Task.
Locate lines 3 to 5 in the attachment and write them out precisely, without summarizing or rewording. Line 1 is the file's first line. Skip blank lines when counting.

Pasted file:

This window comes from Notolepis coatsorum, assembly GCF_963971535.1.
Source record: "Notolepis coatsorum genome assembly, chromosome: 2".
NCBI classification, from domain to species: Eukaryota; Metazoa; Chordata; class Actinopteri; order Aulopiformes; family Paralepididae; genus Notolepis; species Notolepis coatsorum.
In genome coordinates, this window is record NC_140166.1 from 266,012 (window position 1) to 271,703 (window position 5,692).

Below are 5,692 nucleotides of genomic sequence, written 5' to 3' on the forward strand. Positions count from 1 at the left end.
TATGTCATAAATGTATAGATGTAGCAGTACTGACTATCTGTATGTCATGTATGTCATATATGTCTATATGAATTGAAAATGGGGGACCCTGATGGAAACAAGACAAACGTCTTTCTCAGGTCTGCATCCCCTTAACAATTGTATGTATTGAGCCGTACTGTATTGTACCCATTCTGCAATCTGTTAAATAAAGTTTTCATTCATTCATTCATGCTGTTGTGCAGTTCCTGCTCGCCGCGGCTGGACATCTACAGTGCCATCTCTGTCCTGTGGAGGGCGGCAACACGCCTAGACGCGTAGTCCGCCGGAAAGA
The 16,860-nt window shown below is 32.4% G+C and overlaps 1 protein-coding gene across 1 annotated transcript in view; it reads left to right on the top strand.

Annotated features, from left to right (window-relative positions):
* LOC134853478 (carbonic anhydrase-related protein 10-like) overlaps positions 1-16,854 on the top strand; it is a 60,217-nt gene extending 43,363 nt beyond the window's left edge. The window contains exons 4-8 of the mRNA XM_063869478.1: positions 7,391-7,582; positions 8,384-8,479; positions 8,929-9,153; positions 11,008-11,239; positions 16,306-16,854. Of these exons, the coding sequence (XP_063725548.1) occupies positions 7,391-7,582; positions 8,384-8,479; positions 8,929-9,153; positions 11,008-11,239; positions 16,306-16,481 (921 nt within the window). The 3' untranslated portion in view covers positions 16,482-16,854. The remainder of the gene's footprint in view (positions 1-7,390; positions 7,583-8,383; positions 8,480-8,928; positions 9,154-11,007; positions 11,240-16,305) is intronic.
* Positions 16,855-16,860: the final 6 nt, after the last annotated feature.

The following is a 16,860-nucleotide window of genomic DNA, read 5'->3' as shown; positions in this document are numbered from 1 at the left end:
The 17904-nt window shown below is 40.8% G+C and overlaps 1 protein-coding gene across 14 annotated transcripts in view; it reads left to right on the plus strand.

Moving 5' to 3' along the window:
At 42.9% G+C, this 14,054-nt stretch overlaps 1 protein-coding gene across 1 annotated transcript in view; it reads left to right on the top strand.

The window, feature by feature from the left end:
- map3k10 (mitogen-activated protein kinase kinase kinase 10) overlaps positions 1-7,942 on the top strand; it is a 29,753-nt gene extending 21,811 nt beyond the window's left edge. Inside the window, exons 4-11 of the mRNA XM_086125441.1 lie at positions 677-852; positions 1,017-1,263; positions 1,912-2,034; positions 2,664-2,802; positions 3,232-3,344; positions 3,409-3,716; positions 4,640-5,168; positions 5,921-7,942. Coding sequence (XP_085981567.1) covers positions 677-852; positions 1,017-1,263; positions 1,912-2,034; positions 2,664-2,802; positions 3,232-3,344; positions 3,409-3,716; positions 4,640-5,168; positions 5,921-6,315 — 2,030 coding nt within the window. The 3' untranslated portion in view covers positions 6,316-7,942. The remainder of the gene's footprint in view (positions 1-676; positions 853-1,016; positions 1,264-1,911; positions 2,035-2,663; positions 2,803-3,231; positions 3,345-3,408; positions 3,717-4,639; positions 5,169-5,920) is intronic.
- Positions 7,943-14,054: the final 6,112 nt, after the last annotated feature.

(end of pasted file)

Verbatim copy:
NCBI classification, from domain to species: Eukaryota; Metazoa; Chordata; class Actinopteri; order Aulopiformes; family Paralepididae; genus Notolepis; species Notolepis coatsorum.
In genome coordinates, this window is record NC_140166.1 from 266,012 (window position 1) to 271,703 (window position 5,692).

Below are 5,692 nucleotides of genomic sequence, written 5' to 3' on the forward strand. Positions count from 1 at the left end.